If you’ve noticed a stray cockroach or (heaven forbid) an entire colony, you will understandably and advisably want to get rid of them right away.
First, thoroughly clean and sanitize your space. By cleaning up the dirty dishes, sweeping and mopping the floors, sanitizing surfaces, and emptying the trash, you’ll be taking away a lot of their food sources.
Cockroaches will be less likely to hang around if there is no filth for them to wallow in.
After a thorough cleaning, the next step is exclusion. Check around your windows and door frames for any cracks that may be allowing roach entry and seal them off.
You may also want to look for any leaky water pipes or cracks in the foundation because those sneaky bugs will come in that way too.
If you’re dealing with a whole infestation or simply sanitizing and excluding is proving not enough, you’ll want to get a little more intensive in your methods. There are natural remedies or chemical killers that you can use yourself before hiring an exterminator.
Five natural roach killers
If you have little mouths and hands or curious pets at home, you may want to try these natural options before grabbing the chemicals:
Boric acid: This is harmless to both people and pets, but it will attack the inner systems of roaches.
Baking soda: Likely in your pantry already, baking soda is a great roach solution. The roaches will eat it and it will mix with the gasses in their digestive systems to cause an internal explosion.
Borax: Mix a bit of this laundry booster with some white table sugar to draw the roaches in. Its toxicity should take care of the issue.
Diatomaceous earth: Fossilized algae! This powder will damage roach exoskeletons and dehydrate them to death.
Glue traps: The glue in these traps smells very enticing to a cockroach. They’ll wander in and get stuck.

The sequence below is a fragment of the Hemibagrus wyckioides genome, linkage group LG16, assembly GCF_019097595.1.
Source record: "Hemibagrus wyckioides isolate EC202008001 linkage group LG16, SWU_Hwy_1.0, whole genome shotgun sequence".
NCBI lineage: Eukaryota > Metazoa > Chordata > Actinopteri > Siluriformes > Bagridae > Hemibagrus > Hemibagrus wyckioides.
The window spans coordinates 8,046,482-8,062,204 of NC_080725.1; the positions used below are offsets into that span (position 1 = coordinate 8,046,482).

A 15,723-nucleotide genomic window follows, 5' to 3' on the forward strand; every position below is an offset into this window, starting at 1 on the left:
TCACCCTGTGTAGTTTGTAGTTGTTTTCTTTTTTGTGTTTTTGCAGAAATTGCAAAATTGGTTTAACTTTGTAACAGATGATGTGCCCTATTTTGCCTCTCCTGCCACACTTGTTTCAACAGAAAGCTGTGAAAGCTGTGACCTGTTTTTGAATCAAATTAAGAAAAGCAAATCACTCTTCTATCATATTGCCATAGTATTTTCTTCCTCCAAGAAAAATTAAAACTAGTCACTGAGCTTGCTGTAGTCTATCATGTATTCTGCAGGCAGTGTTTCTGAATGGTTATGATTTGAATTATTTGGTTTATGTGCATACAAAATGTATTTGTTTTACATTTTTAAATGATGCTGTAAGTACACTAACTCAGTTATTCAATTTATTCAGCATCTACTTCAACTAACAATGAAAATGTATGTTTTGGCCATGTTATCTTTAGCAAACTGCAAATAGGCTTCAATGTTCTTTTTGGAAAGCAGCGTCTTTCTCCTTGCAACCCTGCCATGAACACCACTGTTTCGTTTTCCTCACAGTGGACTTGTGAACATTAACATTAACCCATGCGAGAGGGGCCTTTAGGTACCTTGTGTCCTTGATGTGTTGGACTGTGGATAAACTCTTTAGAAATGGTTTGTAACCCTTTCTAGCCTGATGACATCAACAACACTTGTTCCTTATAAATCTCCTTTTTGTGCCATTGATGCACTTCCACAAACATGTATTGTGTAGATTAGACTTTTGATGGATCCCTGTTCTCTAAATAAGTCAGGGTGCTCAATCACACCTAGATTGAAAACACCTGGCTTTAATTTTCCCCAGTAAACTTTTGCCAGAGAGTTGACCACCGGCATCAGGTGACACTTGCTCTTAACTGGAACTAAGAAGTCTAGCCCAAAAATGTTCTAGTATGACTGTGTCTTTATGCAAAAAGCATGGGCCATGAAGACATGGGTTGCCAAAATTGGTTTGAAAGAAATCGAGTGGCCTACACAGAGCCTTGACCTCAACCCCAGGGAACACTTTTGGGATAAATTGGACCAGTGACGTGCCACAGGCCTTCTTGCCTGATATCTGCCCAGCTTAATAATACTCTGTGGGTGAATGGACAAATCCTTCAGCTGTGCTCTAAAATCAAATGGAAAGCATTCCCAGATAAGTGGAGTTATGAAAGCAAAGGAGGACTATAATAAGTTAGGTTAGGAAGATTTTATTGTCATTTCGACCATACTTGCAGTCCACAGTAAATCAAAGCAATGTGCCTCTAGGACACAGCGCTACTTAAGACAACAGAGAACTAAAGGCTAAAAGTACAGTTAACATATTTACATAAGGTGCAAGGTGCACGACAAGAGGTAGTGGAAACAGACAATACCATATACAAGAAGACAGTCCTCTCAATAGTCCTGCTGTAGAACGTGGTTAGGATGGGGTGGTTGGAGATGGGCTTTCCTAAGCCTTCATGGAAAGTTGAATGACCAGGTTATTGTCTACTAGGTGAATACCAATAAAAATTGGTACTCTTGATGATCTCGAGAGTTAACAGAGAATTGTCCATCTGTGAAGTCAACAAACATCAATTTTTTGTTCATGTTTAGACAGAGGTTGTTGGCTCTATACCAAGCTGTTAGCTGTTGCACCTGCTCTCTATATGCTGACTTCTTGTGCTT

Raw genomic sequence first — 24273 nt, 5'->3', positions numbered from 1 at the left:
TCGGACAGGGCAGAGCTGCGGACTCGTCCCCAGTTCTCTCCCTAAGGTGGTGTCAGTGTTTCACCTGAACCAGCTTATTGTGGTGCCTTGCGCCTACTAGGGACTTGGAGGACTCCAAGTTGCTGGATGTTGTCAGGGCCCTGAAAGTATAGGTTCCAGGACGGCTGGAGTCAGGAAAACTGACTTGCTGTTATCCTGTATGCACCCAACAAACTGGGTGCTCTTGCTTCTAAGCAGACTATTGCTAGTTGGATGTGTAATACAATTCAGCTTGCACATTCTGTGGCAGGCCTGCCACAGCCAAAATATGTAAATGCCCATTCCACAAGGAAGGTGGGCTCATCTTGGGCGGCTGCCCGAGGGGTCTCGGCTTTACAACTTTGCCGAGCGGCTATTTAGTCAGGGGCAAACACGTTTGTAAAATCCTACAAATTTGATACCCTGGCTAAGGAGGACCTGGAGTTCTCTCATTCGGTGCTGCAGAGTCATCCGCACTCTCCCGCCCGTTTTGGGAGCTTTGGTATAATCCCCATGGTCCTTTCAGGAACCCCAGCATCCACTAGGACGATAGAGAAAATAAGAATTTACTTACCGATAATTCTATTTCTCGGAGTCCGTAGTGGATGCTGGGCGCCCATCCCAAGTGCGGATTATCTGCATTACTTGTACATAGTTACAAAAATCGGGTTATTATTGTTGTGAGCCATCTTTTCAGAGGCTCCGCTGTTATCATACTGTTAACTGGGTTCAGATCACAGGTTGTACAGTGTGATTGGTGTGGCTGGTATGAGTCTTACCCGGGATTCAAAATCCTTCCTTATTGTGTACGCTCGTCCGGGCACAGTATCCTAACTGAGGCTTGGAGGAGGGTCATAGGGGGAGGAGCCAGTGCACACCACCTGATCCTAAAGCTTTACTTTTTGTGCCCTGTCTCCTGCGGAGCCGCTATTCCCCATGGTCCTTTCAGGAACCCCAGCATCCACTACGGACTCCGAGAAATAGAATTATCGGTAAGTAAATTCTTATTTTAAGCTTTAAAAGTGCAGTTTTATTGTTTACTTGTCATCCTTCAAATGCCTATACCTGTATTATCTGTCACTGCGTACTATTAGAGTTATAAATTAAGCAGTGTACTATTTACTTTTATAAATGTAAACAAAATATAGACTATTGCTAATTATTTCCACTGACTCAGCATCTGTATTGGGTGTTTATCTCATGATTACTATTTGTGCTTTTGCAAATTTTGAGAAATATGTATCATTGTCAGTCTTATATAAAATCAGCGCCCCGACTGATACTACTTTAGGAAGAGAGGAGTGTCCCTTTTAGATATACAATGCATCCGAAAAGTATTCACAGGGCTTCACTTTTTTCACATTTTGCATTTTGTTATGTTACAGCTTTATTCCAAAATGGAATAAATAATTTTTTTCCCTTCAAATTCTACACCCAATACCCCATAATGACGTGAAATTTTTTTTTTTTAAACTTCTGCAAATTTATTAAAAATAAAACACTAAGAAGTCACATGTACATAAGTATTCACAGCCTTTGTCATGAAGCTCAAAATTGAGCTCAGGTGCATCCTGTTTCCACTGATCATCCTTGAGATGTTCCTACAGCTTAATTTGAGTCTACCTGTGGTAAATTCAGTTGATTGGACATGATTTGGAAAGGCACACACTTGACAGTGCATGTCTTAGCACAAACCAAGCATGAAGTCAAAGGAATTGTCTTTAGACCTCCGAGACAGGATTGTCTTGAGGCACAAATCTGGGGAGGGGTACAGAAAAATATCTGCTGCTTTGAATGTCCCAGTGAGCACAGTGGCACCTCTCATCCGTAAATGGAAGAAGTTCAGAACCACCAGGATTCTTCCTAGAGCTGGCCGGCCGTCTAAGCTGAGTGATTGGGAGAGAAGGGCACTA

These natural cockroach killers may be the best option for your fight if you’re worried about the effects harsher chemicals will have on your household.
Unfortunately, some of these methods are slow, and you’ll also have to go collect the cockroach corpses from their various hiding places.
Chemical roach killers—and when to hire an exterminator
Chemical roach killers might be your initial go-to if you’re not worried about children or pets, but remember to use them carefully regardless.
These chemical options are quite popular for their effectiveness:
Bait stations: Bait stations entice the roach to grab a (toxic) bite from them. Then they crawl back to their colony and die. When the others feast upon the corpse, they’ll also ingest the poison.
Insecticide gel: Most popular for vehicles, planes, and boats, insecticide gel offers more precision in hard-to-reach places like cracks or corners.
Roach spray: This is one of the most popular options for its long-lasting results and easy application. Just spray in high-traffic roach areas and watch it work.
If you opt for these harsher chemical solutions, just be sure to read and adhere to the safety precautions.
If you still find yourself plagued by these creepy little buggers, it could be time to call a licensed exterminator to the scene. They will be able to identify entry points, figure out where the roaches hide during the day, and effectively take care of your pest problem.
How to keep cockroaches from coming back
Hooray! You’ve won the fight and your home is cockroach-free. You’ll still need to take preventative measures so they don’t come back, though.
Here are some great tips:
Reduce moisture in your home by buying a dehumidifier. Most cockroaches love humid, damp spots.
Limit food consumption to one area of your home so you control where the crumbs go, or maintain a regular vacuuming and sweeping schedule.
Identify leaky plumbing and exposed cracks that tempt them into your home.
Create a regular cleaning routine by taking out the trash, keeping up with the dishes, sweeping or vacuuming food crumbs, and sanitizing your surfaces.
How to save money on home and car insurance in Louisiana